BROOKSVILLE — During an interview as a freshman, Brett Maggard hadn’t faced much hardship in his sporting life.
“I had tennis elbow when I was, like, 12,” the then-Springstead pitcher said. “But I went through rehab and it was fine after that.”
Fast forward three years, and quite a bit has changed. Maggard was a southpaw with loads of potential for the Eagles and the future ace of the staff. When he won a district quarterfinal over Hernando on April 23, 2008, the future seemed to hold big things for the young flamethrower.
After going 3-3 with a 2.74 ERA and 50 strikeouts in 46 innings, an offseason injury brought horrific news. Maggard required ulnar collateral ligament reconstruction, or Tommy John surgery, on his pitching elbow and a year of rehabilitation. He didn’t pitch his sophomore season, and last season as a junior he was brought back slowly as Springstead’s ace.
“Last year was my first one off of Tommy John surgery,” Maggard said. “So it was a little more difficult to build up my arm strength at first.”
Springstead coach Frank Vitale had to monitor Maggard’s pitch count, but the gutsy efforts of the team leader landed him a 4-2 record with a 1.87 ERA. He also tossed 42 strikeouts in only 33 2/3 innings.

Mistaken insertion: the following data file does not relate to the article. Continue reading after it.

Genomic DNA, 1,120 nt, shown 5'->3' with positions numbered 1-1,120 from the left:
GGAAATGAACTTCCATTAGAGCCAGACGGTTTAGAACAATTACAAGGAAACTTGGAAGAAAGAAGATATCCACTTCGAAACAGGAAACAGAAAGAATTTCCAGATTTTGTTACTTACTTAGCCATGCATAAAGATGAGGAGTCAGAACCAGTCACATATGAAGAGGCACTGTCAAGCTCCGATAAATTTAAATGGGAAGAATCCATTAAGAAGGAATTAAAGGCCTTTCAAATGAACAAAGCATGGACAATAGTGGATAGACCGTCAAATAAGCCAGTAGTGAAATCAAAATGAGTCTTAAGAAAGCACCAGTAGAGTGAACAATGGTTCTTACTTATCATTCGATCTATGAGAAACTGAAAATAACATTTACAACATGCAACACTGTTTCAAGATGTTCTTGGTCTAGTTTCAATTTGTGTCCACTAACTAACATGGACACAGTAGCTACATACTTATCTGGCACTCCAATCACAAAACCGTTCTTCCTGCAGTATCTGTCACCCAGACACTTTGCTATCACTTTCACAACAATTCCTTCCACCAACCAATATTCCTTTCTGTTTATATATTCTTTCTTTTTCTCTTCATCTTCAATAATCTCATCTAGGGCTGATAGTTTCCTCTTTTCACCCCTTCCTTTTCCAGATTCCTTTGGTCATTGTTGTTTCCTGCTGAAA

The Eagles had arguably the most talented team in program history, going 20-6, but many believed they fell short of expectations, losing the district final and region quarterfinal.
With an opportunity to broaden his horizons before college, Maggard moved into Hernando High’s zone and found himself under the tutelage of Leopard coach Tim Sims. For the first time since his freshman year, he is 100 percent healthy.
“Brett slid right into this team like he belonged here,” Sims said. “These kids played together in youth ball years ago, and they welcomed each other into the dugout once the season began.”
Maggard has signed a letter of intent with St. Johns River State College. The Vikings have local connections; former Hernando coach Donnie Whitehead is an assistant. Teammate Ian Townsend also will play there.
“I’ve known Coach Whitehead for years,” Maggard said. “Even when I was at Springstead, he was the type of guy that I could call whenever I needed something.”
For the first time in ages Maggard’s focus is completely on the field. He’s been clocked as high as 89 mph with his fastball, but there’s no doubt he can break 90. Maggard, along with the rest of the Hernando pitching staff, provides Sims with his most talented roster in years.
“There are no issues with egos here,” Maggard said. “Who plays is something that (Sims) is going to have deal with. We just want to go out there, have fun, and win.”